Conroy's right. If anybody has earned the right to protest war, it's the men and women who have served there. But, by law, the ones with the most at stake are the ones with the least amount of say about the wars they wage on our behalf.
The irony of that was not lost on the Poet of the West.
"Those who champion democracy, but also make a fetish of never accepting anything they don't agree with -- what advantage do they see in democracy?" Stafford asked.
Good question. One we all ought to consider more thoughtfully.
There was a time when I would have derided Hinzman for his actions. I might have even questioned his patriotism.
Not any more though.

War Resisters Support Campaign is planning actions to show support for Hinzman and other war resisters in Canada:

Emergency picket to protest Robin Long's sentencing:
Monday, August 25
4:00 - 5:30 p.m.
360 University Avenue (Across from the US consulate)


September 13th is a pan-Canadian Day of Action to support U.S. Iraq war resisters and to demand that the Harper government immediately stop the deportations. Actions, demonstrations, and pickets will take place in cities and towns all across Canada. Click here to see a list of actions and to download materials.

If your city is not listed, consider organizing a local action for September 13th. Whether it is petitioning in your local farmer's market, picketing a Conservative MP's office or rallying at a federal building, we need to go all out to stop the deportation of resisters like Jeremy Hinzman and Corey Glass!

… and on September 14th, organize local screenings of Breaking Ranks

Canada's Prime Minister is about to deport Jeremy Hinzman, American Conscientious Objector to the Iraq War, as well as his wife Nga and two children by September 23rd. Jeremy is featured in Michelle Mason's documentary BREAKING RANKS.

USE THE FILM: Check your local library or borrow a copy of BREAKING RANKS featuring Jeremy Hinzman, from the National Film Board Of Canada (contact Jane Gutteridge at and host a day of action and/or living room screening. Check for upcoming screenings of Breaking Ranks in Toronto this September, and in your community.

Coordinated screenings of Breaking Ranks on the eve of Parliament reconvening gives supporters the opportunity to organize letter writing parties afterwards, so that federal ministers' mailboxes are stuffed in the first days after MPs return to Ottawa.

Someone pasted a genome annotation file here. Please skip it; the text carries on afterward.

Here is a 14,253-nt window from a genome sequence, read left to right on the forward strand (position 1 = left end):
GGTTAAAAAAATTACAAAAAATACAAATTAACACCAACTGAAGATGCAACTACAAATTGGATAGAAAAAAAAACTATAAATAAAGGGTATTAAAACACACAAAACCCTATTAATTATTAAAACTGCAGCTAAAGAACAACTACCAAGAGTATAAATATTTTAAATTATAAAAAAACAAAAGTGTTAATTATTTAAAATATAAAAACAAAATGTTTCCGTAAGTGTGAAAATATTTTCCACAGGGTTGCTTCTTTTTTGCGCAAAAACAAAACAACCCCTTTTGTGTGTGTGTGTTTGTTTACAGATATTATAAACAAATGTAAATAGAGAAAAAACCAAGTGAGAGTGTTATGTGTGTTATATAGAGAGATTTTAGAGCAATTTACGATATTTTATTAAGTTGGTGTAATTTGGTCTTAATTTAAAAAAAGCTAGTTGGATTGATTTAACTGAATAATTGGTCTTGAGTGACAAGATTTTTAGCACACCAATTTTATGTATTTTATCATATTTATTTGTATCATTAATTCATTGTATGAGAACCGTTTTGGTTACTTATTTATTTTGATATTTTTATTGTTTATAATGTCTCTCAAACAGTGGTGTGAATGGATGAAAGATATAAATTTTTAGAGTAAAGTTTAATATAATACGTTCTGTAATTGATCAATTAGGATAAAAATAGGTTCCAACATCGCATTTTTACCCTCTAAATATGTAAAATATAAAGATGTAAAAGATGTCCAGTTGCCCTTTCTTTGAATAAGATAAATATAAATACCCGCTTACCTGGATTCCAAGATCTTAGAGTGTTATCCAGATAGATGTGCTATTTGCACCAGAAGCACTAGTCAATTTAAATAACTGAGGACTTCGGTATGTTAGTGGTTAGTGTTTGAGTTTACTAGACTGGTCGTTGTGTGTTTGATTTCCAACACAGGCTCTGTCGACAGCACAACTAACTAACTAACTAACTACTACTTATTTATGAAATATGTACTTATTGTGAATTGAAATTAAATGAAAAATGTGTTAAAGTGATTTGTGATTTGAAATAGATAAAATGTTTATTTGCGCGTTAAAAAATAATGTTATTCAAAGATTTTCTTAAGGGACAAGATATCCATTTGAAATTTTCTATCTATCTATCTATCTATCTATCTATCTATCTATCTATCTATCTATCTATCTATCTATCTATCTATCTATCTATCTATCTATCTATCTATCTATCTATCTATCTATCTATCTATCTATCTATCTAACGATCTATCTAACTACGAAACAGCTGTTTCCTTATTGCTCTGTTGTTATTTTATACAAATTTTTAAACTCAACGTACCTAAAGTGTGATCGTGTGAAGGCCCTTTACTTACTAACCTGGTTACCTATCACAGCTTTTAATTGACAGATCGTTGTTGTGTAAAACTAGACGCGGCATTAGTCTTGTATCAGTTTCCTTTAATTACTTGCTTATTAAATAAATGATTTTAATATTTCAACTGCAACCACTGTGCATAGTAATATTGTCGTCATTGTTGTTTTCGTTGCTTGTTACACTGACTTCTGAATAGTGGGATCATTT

The DNC is in Denver for their pageant and Seth Gitell's "Protesters Launch Ambitious Week of Convention Demonstrations" (New York Sun) notes the only real news coming out of it thus far:

Protesters trooped up and down the 16th Street pedestrian mall and around downtown landmarks, chanting: "If you support the troops, bring them home," "This should be a peace convention," and "We support war resisters." Members from a group called Iraq Veterans Against the War, dressed in desert fatigues and black shirts, shook their fists and shouted, "Bring our brothers home."

IVAW has a number of actions they are working on and we'll highlight one below:

Northwest GI Coffeehouse in the works


IVAW members in the Northwest, along with local allies, are working to open a GIs coffeehouse to provide a safe place where GIs and their families can find support, information about their rights, and room to express their opinions about the war. IVAW member Mateo Rebecchi was interviewed by the Seattle Post Intelligencer about the efforts to raise money to open the coffeehouse: "We're trying to reach out to soldiers who feel they have nowhere to go."
Read the full article here

Turning to the US presidential race. Ralph Nader is the independent presidential candidate. Marci notes this from Team Nader:

Nader Flix


Nader Flix .

As a big part of the homestretch push to Election Day, we are starting a new media fund drive -- $100,000 in ten days -- by the end of the Republican convention.

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Onward to November.

(The 3-DVDs for $100 offer is good until September 4, 2008, 11:59 p.m.).